First, a company must demonstrate high or low volatility in its trading volume and volume movement. If your indicators show that your company trades at less than 1% volatility, your stock is likely to trade in your direction in the long term.
Second, a company must use a “long-term-passive” strategy — that is, it won’t have the tendency to trade on a daily basis as it might in other companies. A long-term-passive strategy requires that you won’t have all the information that would allow you to make good decisions about buying or selling on a daily basis.
Third, a company must meet a high minimum short-term turnover per share. For example, only 4 months can the turnover be 5% — meaning that you should buy at least 10 shares so that these shares remain with the company for a minimum of 5 months. When the turnover is less than 5%, it will be likely that the stock will be selling at a profit.
Last, a company must keep the market actively trading at least 1% of its overall average daily volume of about 40% to meet the 2-for-1 rule. There are two ways to determine this: (1) your own analysis and (2) other indicators (such as price, volume, and price action, and price action, etc.).
How do I know which indicator(s) to use?
There are a number of factors that must affect your investment decision. These include, but are not limited to:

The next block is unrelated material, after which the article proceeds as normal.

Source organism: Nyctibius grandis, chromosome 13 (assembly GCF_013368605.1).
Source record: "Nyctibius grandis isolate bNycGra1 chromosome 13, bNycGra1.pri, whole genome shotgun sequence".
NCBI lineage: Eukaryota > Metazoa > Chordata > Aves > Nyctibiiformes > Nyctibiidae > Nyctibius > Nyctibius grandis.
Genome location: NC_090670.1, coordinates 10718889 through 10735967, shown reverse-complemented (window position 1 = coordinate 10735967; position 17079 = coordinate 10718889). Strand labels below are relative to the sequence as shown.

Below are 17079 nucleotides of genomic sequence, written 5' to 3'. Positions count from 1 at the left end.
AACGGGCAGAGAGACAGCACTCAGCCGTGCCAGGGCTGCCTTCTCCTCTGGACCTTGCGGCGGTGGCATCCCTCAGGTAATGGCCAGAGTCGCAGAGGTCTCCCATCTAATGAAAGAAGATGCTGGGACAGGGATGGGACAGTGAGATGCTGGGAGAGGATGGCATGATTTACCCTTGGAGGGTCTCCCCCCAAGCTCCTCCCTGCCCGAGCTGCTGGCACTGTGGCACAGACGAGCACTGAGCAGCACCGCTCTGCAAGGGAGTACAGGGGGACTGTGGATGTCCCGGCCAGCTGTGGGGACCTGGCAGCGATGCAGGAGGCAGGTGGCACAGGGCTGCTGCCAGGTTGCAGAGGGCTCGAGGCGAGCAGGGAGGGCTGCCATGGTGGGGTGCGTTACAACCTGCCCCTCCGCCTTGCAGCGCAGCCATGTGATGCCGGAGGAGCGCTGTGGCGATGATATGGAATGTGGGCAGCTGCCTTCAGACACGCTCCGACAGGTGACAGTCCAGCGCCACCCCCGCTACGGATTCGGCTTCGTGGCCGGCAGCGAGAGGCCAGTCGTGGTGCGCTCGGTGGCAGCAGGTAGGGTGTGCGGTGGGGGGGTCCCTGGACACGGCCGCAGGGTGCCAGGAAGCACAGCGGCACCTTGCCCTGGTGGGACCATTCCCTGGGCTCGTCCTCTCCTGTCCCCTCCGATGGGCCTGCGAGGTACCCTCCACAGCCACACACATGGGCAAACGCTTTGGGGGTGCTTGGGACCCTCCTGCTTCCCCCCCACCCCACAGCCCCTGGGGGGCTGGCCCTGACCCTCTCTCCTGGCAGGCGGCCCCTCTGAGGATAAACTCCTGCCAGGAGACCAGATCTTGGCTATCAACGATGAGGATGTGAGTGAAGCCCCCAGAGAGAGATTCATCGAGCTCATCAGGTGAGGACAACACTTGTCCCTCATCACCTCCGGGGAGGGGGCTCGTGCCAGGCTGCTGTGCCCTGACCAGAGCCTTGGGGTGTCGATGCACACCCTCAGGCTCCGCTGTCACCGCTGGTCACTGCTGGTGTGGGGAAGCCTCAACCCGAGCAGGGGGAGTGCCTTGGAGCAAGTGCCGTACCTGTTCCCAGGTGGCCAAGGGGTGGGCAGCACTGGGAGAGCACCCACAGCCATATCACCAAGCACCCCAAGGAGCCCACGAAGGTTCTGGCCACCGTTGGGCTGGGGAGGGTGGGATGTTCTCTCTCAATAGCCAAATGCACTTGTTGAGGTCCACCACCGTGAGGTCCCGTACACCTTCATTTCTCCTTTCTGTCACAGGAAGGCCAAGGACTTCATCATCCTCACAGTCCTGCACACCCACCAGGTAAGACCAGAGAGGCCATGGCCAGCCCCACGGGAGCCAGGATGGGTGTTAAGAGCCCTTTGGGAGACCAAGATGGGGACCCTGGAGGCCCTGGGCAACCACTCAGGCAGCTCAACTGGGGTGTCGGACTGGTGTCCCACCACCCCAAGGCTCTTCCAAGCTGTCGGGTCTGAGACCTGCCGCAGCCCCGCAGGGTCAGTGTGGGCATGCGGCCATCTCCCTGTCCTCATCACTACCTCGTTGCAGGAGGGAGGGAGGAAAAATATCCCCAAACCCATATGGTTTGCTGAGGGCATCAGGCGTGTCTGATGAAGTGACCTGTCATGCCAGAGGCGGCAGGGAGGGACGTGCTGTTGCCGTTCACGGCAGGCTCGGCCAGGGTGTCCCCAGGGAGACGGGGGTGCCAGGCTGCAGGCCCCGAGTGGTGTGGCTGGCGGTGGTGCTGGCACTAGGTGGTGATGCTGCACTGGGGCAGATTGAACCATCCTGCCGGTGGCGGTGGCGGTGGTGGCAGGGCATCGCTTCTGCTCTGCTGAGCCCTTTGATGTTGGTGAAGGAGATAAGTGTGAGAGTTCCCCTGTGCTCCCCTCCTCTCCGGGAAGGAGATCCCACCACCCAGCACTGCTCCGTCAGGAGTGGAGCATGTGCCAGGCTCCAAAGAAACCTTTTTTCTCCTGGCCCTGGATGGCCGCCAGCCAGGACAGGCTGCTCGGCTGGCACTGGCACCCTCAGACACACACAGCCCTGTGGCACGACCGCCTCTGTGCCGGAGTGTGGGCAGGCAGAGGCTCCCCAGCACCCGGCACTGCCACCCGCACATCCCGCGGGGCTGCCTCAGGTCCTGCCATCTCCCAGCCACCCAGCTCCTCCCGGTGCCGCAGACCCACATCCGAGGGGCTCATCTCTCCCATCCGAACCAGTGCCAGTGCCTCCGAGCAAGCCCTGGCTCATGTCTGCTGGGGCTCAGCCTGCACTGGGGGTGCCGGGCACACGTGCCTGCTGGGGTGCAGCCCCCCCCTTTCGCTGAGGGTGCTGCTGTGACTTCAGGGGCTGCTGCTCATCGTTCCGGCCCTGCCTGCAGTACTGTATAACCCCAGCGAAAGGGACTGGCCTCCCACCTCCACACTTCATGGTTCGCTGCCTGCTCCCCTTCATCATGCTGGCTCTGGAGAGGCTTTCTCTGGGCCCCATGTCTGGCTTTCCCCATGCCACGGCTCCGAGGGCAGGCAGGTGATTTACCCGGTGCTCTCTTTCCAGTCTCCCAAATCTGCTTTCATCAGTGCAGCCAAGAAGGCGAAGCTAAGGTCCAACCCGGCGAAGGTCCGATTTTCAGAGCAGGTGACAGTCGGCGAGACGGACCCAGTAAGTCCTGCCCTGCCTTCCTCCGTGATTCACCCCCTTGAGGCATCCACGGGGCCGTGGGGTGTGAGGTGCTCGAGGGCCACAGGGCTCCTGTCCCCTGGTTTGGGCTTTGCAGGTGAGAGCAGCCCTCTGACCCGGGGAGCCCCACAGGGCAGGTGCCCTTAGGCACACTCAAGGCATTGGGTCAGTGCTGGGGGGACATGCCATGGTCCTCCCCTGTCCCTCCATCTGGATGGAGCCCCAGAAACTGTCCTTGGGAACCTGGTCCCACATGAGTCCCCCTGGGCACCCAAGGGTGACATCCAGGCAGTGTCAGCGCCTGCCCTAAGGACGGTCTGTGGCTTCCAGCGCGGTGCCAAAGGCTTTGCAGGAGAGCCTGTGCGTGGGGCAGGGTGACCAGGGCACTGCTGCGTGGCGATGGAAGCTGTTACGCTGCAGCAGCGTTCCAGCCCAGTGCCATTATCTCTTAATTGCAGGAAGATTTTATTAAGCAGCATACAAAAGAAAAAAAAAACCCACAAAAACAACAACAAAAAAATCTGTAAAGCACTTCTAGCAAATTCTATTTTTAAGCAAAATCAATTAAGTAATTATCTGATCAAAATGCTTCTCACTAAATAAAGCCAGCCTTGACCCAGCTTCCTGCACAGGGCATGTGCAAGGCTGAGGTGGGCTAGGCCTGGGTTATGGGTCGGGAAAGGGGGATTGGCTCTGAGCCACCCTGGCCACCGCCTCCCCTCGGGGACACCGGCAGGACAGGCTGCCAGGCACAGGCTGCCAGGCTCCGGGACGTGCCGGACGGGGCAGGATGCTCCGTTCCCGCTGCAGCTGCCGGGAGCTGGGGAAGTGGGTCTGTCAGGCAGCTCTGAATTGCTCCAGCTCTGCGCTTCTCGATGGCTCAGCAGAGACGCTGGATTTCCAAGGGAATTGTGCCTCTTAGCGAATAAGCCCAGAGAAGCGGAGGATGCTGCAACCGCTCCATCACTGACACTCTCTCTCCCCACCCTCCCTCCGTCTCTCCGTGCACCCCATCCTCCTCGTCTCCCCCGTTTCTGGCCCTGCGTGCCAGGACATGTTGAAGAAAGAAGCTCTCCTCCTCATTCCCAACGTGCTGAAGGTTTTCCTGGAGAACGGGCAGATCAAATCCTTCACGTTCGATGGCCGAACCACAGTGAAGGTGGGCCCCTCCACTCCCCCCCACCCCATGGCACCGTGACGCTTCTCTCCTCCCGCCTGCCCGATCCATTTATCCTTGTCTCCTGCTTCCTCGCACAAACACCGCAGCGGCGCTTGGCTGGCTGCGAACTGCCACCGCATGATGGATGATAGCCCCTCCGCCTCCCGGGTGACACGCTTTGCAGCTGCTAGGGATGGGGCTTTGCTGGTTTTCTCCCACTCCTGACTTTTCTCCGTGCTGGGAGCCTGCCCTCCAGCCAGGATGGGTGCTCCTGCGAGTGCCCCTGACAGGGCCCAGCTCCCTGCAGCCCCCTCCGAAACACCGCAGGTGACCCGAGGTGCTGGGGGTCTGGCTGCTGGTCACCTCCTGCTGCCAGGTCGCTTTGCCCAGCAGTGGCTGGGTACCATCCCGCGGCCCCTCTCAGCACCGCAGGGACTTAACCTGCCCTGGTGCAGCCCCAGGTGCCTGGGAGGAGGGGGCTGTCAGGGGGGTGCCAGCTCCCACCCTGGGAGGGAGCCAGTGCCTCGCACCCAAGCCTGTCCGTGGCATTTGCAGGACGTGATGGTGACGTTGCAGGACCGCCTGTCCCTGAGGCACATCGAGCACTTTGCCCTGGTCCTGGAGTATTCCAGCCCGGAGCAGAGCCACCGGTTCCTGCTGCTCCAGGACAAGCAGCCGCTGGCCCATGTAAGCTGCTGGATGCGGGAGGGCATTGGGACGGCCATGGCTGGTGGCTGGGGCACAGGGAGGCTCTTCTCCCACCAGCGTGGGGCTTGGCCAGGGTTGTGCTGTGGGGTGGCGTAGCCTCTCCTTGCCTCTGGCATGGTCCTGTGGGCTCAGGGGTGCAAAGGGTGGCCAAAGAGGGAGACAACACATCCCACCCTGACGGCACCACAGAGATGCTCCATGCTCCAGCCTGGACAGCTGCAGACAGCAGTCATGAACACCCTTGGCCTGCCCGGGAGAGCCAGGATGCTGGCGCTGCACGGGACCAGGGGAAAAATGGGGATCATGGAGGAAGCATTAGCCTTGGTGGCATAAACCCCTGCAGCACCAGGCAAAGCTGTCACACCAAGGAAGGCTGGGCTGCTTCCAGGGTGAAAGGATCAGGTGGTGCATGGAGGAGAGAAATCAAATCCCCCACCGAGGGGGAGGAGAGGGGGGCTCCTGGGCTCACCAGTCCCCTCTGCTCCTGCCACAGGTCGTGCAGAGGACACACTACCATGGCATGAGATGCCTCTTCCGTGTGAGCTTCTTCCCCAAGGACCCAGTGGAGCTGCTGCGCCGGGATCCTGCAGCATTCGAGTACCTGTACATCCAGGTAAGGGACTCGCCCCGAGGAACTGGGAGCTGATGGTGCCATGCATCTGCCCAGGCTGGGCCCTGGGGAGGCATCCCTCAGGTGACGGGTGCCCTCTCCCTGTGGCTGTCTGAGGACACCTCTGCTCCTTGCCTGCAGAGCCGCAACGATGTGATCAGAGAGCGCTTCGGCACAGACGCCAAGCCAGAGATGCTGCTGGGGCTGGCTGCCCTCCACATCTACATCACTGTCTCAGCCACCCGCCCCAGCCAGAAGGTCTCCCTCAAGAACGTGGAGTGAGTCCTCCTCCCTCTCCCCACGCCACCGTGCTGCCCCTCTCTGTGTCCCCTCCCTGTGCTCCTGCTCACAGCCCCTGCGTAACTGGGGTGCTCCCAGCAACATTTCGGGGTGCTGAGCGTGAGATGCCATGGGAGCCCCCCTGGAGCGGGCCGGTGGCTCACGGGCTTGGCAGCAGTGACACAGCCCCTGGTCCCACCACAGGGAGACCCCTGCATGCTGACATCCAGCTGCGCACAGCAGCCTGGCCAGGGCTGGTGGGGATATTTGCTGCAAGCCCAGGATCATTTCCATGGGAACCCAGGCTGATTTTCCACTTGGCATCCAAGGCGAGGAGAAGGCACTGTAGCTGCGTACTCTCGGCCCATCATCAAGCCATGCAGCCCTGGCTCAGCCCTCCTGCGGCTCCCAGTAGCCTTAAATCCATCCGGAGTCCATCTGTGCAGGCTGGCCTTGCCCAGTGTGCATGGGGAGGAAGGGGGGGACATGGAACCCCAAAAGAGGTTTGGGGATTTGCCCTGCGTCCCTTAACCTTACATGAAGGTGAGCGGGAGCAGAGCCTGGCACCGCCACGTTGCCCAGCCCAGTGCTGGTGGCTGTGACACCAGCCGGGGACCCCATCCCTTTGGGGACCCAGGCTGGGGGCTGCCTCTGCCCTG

Market depth – the level of liquidity in the stock market and how quickly it moves
Market direction – how much the stock market moves, whether it is bullish or bearish, and the current direction
Liquidity level – if the market moves too rapidly or too slowly, you may lose money in the short term
Liquidity – if the market is thin (meaning there is no liquid money-market funds available) you may lose money when you sell
Liquidity level and price action. It is important to determine the liquidity level by looking at the overall market (as shown in chart 1) or by asking a brokerage representative how the market is trading. You may want to refer to this link for more information.
Chart 1: Stock Index and Current Price
You can see in Chart 1 how the market moves against S&P 500 stock indices for all time. (All time returns are calculated by using the Index Weighted Average Value, but will vary